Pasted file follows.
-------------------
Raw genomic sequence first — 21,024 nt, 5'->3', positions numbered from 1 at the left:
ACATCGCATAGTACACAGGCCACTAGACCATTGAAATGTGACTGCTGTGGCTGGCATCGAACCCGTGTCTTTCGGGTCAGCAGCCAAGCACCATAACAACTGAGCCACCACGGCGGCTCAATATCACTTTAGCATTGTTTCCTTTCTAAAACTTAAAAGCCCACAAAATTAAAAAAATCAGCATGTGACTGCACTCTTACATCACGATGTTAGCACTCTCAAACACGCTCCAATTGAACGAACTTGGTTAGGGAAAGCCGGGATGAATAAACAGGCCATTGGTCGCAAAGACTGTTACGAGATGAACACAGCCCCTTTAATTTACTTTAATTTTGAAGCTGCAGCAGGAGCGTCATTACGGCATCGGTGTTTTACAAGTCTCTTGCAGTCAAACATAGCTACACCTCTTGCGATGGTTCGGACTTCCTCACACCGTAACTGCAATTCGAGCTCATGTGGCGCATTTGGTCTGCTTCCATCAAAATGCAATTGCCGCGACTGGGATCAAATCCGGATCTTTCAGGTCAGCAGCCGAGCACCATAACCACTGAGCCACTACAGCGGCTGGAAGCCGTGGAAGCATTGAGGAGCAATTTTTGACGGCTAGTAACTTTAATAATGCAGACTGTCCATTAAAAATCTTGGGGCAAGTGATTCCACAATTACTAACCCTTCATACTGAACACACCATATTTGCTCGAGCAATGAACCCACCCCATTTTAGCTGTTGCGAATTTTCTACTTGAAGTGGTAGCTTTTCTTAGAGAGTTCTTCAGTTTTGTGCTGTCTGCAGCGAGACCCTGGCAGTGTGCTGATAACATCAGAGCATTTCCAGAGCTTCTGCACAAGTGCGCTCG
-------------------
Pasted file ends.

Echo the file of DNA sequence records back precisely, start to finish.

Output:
Raw genomic sequence first — 21,024 nt, 5'->3', positions numbered from 1 at the left:
ACATCGCATAGTACACAGGCCACTAGACCATTGAAATGTGACTGCTGTGGCTGGCATCGAACCCGTGTCTTTCGGGTCAGCAGCCAAGCACCATAACAACTGAGCCACCACGGCGGCTCAATATCACTTTAGCATTGTTTCCTTTCTAAAACTTAAAAGCCCACAAAATTAAAAAAATCAGCATGTGACTGCACTCTTACATCACGATGTTAGCACTCTCAAACACGCTCCAATTGAACGAACTTGGTTAGGGAAAGCCGGGATGAATAAACAGGCCATTGGTCGCAAAGACTGTTACGAGATGAACACAGCCCCTTTAATTTACTTTAATTTTGAAGCTGCAGCAGGAGCGTCATTACGGCATCGGTGTTTTACAAGTCTCTTGCAGTCAAACATAGCTACACCTCTTGCGATGGTTCGGACTTCCTCACACCGTAACTGCAATTCGAGCTCATGTGGCGCATTTGGTCTGCTTCCATCAAAATGCAATTGCCGCGACTGGGATCAAATCCGGATCTTTCAGGTCAGCAGCCGAGCACCATAACCACTGAGCCACTACAGCGGCTGGAAGCCGTGGAAGCATTGAGGAGCAATTTTTGACGGCTAGTAACTTTAATAATGCAGACTGTCCATTAAAAATCTTGGGGCAAGTGATTCCACAATTACTAACCCTTCATACTGAACACACCATATTTGCTCGAGCAATGAACCCACCCCATTTTAGCTGTTGCGAATTTTCTACTTGAAGTGGTAGCTTTTCTTAGAGAGTTCTTCAGTTTTGTGCTGTCTGCAGCGAGACCCTGGCAGTGTGCTGATAACATCAGAGCATTTCCAGAGCTTCTGCACAAGTGCGCTCG